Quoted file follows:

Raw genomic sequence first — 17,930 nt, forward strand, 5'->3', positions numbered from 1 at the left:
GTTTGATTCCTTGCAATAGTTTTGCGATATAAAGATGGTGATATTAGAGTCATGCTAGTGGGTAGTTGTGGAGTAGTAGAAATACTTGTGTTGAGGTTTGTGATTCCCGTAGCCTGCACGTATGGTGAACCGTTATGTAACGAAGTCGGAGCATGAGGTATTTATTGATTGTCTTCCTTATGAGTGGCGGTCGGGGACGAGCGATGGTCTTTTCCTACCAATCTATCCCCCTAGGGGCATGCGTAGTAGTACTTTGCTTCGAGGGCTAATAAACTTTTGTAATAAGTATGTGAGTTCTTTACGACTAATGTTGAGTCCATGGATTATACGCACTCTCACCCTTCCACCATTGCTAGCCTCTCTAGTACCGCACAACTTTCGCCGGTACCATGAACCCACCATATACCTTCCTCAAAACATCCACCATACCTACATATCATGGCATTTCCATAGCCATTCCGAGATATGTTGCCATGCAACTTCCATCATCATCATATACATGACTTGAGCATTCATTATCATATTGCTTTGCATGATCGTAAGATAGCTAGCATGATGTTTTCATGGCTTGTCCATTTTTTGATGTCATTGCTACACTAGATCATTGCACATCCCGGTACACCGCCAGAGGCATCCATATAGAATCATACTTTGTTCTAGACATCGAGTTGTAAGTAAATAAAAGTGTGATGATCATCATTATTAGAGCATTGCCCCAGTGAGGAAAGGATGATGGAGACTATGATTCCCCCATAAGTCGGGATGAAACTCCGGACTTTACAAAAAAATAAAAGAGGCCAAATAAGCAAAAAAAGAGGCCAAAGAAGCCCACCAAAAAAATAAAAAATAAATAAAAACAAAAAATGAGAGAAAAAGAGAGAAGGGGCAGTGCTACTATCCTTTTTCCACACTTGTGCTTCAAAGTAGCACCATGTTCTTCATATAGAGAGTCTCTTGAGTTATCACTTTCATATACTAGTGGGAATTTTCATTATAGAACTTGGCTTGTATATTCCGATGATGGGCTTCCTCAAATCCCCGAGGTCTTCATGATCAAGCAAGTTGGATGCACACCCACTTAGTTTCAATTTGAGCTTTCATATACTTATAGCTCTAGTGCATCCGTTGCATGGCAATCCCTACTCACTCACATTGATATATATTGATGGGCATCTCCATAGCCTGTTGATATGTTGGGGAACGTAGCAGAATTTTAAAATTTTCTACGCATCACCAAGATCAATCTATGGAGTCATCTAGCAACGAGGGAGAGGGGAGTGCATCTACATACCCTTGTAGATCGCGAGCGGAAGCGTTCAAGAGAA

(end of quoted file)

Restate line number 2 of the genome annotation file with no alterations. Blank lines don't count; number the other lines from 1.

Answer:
GTTTGATTCCTTGCAATAGTTTTGCGATATAAAGATGGTGATATTAGAGTCATGCTAGTGGGTAGTTGTGGAGTAGTAGAAATACTTGTGTTGAGGTTTGTGATTCCCGTAGCCTGCACGTATGGTGAACCGTTATGTAACGAAGTCGGAGCATGAGGTATTTATTGATTGTCTTCCTTATGAGTGGCGGTCGGGGACGAGCGATGGTCTTTTCCTACCAATCTATCCCCCTAGGGGCATGCGTAGTAGTACTTTGCTTCGAGGGCTAATAAACTTTTGTAATAAGTATGTGAGTTCTTTACGACTAATGTTGAGTCCATGGATTATACGCACTCTCACCCTTCCACCATTGCTAGCCTCTCTAGTACCGCACAACTTTCGCCGGTACCATGAACCCACCATATACCTTCCTCAAAACATCCACCATACCTACATATCATGGCATTTCCATAGCCATTCCGAGATATGTTGCCATGCAACTTCCATCATCATCATATACATGACTTGAGCATTCATTATCATATTGCTTTGCATGATCGTAAGATAGCTAGCATGATGTTTTCATGGCTTGTCCATTTTTTGATGTCATTGCTACACTAGATCATTGCACATCCCGGTACACCGCCAGAGGCATCCATATAGAATCATACTTTGTTCTAGACATCGAGTTGTAAGTAAATAAAAGTGTGATGATCATCATTATTAGAGCATTGCCCCAGTGAGGAAAGGATGATGGAGACTATGATTCCCCCATAAGTCGGGATGAAACTCCGGACTTTACAAAAAAATAAAAGAGGCCAAATAAGCAAAAAAAGAGGCCAAAGAAGCCCACCAAAAAAATAAAAAATAAATAAAAACAAAAAATGAGAGAAAAAGAGAGAAGGGGCAGTGCTACTATCCTTTTTCCACACTTGTGCTTCAAAGTAGCACCATGTTCTTCATATAGAGAGTCTCTTGAGTTATCACTTTCATATACTAGTGGGAATTTTCATTATAGAACTTGGCTTGTATATTCCGATGATGGGCTTCCTCAAATCCCCGAGGTCTTCATGATCAAGCAAGTTGGATGCACACCCACTTAGTTTCAATTTGAGCTTTCATATACTTATAGCTCTAGTGCATCCGTTGCATGGCAATCCCTACTCACTCACATTGATATATATTGATGGGCATCTCCATAGCCTGTTGATATGTTGGGGAACGTAGCAGAATTTTAAAATTTTCTACGCATCACCAAGATCAATCTATGGAGTCATCTAGCAACGAGGGAGAGGGGAGTGCATCTACATACCCTTGTAGATCGCGAGCGGAAGCGTTCAAGAGAA